Little things that seem like nothing can add up to a surprising amount of wasted money and time. The concept of “Lean” farming can help you recognize waste so you have more time for practices that add true value.

One small change can have long-term farm savings

The saying, time is money and money is time, holds true in farming and all walks of life. However, if you could spend an hour of your time to save just $10, would you?

Ten dollars to most is pocket change, and you can probably think of better returns for that hour – like getting a tractor to the second yard so an employee can complete some of his weekly tasks. But what if that one hour you spent, for example, cleaning up the shop, saved you from buying new light bulbs because you found a stash that dropped behind the mini fridge, and on top of that, you finally got around to changing out the dead bulbs instead of relying on the dimly lit fluorescent bulb in the corner like you have been since seeding? That hour of clean up and $10 in found bulbs is starting to have a ripple effect.

This is all part of the thinking that surrounds “Lean” farming. Ove Karlsson, project leader in agriculture economics at the Swedish University of Agricultural Sciences SLU Centre for Agricultural Business Management, explains how Lean farming can save both time and money in the long run.

“Lean is a philosophy that helps you to continuously improve your business,” Karlsson says. “You reduce the waste and you focus much more on the thing that provides value creation.”

When you look at the way farms operate, very few run the same way due to factors like family dynamics, size of the farm, and procedures and practices that have been passed down from generation to generation. However, all farmers can benefit from the Lean 5S’s no matter their size, shape or age.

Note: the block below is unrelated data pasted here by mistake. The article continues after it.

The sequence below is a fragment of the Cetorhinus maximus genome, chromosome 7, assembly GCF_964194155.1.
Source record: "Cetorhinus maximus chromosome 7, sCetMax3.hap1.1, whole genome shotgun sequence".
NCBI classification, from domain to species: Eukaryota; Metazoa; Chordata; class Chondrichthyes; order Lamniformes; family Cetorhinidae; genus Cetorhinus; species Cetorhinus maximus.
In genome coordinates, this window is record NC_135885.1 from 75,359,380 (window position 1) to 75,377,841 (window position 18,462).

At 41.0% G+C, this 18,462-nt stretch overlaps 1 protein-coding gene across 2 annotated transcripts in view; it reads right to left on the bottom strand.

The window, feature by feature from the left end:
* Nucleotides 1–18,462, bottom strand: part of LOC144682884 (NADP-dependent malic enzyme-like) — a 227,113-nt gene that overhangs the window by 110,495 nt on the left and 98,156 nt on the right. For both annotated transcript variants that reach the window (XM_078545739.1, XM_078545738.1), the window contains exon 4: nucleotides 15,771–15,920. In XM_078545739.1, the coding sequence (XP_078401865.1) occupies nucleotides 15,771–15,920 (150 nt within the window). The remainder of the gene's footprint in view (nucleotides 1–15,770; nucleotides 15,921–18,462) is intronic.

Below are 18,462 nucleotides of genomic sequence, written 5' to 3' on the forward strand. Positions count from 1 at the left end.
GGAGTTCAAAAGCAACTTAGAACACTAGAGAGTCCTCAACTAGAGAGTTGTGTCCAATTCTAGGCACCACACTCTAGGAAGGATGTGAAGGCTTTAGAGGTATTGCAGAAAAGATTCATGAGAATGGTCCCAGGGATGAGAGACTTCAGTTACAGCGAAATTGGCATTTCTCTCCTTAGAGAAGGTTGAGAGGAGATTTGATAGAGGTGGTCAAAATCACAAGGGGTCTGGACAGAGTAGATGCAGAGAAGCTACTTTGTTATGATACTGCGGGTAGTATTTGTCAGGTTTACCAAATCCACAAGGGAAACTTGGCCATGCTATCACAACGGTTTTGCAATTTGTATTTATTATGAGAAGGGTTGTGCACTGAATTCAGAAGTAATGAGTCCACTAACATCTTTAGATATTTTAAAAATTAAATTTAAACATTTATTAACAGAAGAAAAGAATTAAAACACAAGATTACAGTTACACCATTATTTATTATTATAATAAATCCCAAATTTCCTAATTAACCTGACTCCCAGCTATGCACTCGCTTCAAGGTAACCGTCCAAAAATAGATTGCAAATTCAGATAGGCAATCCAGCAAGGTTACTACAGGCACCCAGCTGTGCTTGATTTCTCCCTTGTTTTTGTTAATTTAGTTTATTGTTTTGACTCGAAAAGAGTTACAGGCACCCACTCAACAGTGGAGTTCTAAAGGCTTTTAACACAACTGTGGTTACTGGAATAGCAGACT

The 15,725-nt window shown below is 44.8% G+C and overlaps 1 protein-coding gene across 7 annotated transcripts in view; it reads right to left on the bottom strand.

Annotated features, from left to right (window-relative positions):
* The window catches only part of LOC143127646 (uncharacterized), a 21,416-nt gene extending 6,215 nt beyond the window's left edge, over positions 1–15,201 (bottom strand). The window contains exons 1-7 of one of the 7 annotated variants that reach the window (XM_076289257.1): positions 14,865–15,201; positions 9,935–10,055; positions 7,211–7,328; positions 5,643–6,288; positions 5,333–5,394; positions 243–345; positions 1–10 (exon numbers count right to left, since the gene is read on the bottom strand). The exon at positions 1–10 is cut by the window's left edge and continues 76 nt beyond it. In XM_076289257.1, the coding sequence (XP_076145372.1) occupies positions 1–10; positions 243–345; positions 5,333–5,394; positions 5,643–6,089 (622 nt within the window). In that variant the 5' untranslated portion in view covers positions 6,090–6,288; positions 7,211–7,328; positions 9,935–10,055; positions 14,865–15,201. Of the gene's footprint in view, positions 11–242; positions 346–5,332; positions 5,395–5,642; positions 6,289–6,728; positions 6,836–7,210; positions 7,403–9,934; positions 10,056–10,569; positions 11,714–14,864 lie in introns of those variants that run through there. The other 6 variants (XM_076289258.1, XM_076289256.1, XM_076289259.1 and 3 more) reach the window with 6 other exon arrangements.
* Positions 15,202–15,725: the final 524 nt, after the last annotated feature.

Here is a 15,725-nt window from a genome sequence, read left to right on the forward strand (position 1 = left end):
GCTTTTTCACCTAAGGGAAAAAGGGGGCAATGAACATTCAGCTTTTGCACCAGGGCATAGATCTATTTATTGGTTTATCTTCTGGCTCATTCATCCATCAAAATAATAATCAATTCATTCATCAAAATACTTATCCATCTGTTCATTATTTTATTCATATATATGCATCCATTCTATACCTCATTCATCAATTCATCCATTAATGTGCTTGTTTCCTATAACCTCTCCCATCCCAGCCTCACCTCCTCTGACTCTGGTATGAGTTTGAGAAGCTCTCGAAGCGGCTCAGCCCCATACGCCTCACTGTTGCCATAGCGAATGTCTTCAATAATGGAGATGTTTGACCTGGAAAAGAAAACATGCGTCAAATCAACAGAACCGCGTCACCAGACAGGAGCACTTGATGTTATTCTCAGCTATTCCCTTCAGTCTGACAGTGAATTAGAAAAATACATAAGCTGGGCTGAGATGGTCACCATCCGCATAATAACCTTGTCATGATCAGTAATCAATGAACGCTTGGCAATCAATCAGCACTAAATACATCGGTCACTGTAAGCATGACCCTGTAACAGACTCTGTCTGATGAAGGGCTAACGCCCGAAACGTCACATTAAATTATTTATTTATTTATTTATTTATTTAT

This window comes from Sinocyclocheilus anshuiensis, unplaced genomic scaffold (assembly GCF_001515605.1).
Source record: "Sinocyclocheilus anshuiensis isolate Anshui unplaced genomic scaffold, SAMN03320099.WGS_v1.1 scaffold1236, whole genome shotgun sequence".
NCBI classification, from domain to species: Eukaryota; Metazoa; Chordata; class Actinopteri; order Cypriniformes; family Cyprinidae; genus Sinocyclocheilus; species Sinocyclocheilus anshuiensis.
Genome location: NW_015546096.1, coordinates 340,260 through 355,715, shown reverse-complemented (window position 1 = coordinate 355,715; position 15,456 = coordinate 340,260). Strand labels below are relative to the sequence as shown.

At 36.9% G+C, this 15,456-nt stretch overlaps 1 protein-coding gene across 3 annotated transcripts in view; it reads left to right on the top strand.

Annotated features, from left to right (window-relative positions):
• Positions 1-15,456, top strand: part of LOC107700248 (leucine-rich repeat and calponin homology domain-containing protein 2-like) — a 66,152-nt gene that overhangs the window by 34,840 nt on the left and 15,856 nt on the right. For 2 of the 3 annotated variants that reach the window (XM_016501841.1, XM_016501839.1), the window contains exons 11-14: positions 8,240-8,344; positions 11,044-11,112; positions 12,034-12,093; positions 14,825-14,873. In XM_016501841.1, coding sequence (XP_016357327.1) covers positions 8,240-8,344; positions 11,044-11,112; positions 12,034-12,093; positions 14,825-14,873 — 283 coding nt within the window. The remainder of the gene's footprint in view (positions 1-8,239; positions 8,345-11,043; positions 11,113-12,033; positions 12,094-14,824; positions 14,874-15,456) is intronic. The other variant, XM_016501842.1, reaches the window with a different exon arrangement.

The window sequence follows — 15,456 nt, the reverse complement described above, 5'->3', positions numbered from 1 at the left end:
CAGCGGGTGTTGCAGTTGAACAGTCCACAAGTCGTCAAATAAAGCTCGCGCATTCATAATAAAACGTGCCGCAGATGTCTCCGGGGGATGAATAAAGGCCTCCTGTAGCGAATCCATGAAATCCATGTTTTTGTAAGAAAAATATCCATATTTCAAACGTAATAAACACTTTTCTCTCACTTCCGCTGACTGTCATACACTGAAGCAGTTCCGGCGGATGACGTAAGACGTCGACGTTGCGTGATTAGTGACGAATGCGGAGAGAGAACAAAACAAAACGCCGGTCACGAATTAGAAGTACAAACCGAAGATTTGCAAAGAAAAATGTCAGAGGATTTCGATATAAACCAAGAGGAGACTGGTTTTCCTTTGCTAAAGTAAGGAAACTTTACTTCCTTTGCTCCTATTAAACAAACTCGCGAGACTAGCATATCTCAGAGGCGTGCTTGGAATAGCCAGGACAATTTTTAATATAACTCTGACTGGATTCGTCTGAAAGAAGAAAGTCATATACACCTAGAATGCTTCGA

The 5S’s of Lean

The first three actions are the easiest, according to Karlsson. They are Sort, Set in place and Shine.

To implement these three actions, Karlsson suggests you take a good look at your workstations, whether it be in the cab, shop, quonset or the office, and clean them up. Put things back in the right spot, clear it of unnecessary papers and tools, and then make it a habit to keep these stations tidy going forward.

“I mean, it’s not a ton of money, but it’s still money. For example, if we spend $20,000 a year on maintenance, and you can save 30 per cent of a portion of that — it’s money in our pocket. So why wouldn’t you?”
–Cale Staden

Sure, this might take some time that could be used to do other things, but for the hour or so it would take, it sure beats the amount of frustration and time you’ll spend in the future looking for that 9/16th wrench that’s been hiding under old auction papers.

The fourth S action is to Standardize. By this, Karlsson says it’s imperative to keep the structure and good practices in place for both full and part time workers along with seasonal, and family members that help out here and there.

This could be anything from a checklist for staff to complete after each shift to minimize workplace injuries, regular and consistent meetings to check in on everyone’s mental health, or even picture examples for how you, as the farm boss, would like workers to keep their cab during harvest. (Pictures can show no garbage, extra water bottles, fire extinguisher, etc.)